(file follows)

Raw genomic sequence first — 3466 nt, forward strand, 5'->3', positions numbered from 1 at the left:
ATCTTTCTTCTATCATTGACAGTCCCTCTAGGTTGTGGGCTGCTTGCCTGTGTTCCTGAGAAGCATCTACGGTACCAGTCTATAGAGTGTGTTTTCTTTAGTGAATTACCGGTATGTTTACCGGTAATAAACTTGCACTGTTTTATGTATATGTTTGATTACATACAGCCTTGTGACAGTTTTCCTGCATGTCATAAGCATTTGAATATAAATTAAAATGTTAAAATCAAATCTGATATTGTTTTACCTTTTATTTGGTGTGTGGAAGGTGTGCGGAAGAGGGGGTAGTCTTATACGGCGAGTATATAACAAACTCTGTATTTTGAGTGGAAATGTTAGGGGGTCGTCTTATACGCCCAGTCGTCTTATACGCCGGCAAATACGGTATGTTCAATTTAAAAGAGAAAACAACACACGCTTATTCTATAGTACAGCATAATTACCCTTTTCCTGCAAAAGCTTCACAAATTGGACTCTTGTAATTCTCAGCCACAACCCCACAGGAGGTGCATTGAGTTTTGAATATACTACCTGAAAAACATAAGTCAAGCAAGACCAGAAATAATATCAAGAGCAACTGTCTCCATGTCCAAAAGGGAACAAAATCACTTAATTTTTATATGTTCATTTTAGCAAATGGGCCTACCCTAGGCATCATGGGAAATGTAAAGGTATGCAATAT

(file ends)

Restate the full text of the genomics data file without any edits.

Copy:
Raw genomic sequence first — 3466 nt, forward strand, 5'->3', positions numbered from 1 at the left:
ATCTTTCTTCTATCATTGACAGTCCCTCTAGGTTGTGGGCTGCTTGCCTGTGTTCCTGAGAAGCATCTACGGTACCAGTCTATAGAGTGTGTTTTCTTTAGTGAATTACCGGTATGTTTACCGGTAATAAACTTGCACTGTTTTATGTATATGTTTGATTACATACAGCCTTGTGACAGTTTTCCTGCATGTCATAAGCATTTGAATATAAATTAAAATGTTAAAATCAAATCTGATATTGTTTTACCTTTTATTTGGTGTGTGGAAGGTGTGCGGAAGAGGGGGTAGTCTTATACGGCGAGTATATAACAAACTCTGTATTTTGAGTGGAAATGTTAGGGGGTCGTCTTATACGCCCAGTCGTCTTATACGCCGGCAAATACGGTATGTTCAATTTAAAAGAGAAAACAACACACGCTTATTCTATAGTACAGCATAATTACCCTTTTCCTGCAAAAGCTTCACAAATTGGACTCTTGTAATTCTCAGCCACAACCCCACAGGAGGTGCATTGAGTTTTGAATATACTACCTGAAAAACATAAGTCAAGCAAGACCAGAAATAATATCAAGAGCAACTGTCTCCATGTCCAAAAGGGAACAAAATCACTTAATTTTTATATGTTCATTTTAGCAAATGGGCCTACCCTAGGCATCATGGGAAATGTAAAGGTATGCAATAT